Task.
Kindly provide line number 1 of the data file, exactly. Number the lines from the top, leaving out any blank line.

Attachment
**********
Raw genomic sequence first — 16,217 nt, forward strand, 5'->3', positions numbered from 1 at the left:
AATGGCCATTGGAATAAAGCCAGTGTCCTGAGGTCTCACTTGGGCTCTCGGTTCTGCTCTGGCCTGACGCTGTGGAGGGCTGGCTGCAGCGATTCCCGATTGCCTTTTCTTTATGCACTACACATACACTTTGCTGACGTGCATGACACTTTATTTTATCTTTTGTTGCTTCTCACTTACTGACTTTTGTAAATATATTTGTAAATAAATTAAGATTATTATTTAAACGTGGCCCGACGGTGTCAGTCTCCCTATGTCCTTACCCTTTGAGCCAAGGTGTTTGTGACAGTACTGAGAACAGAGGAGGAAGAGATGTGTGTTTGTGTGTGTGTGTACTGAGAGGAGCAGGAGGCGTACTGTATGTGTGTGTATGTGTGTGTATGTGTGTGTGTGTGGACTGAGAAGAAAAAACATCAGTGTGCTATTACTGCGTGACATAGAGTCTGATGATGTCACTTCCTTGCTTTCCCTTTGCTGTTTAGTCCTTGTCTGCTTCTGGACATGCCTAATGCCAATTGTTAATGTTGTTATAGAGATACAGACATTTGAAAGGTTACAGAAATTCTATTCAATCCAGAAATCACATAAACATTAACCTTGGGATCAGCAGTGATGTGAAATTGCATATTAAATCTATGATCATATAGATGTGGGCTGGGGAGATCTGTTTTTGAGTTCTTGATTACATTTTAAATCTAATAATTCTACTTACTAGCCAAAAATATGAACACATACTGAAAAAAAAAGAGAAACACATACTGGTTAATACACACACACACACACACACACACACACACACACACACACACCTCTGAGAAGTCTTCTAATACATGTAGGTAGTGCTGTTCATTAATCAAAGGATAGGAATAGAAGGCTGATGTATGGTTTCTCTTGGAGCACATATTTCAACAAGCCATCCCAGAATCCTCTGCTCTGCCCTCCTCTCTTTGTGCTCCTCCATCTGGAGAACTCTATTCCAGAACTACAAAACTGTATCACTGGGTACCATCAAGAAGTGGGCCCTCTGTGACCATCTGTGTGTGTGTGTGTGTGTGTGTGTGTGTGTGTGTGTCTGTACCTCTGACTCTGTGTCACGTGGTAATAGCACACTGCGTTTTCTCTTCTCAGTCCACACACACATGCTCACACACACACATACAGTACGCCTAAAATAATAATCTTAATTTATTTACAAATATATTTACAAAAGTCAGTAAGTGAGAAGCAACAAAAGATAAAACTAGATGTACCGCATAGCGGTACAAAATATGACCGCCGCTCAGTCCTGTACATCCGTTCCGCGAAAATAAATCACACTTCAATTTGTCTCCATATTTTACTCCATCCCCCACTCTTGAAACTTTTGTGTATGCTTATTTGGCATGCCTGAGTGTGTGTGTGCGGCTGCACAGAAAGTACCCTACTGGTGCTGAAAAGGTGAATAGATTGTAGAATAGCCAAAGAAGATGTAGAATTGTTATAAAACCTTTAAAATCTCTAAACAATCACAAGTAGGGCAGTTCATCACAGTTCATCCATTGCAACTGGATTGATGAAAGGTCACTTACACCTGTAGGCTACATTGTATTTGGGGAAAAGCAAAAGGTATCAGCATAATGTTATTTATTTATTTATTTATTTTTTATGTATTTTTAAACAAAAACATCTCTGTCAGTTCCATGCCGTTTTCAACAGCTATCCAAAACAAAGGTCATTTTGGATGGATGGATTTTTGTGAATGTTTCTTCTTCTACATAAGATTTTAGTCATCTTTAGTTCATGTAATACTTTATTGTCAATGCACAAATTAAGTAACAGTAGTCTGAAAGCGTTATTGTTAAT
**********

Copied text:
Raw genomic sequence first — 16,217 nt, forward strand, 5'->3', positions numbered from 1 at the left: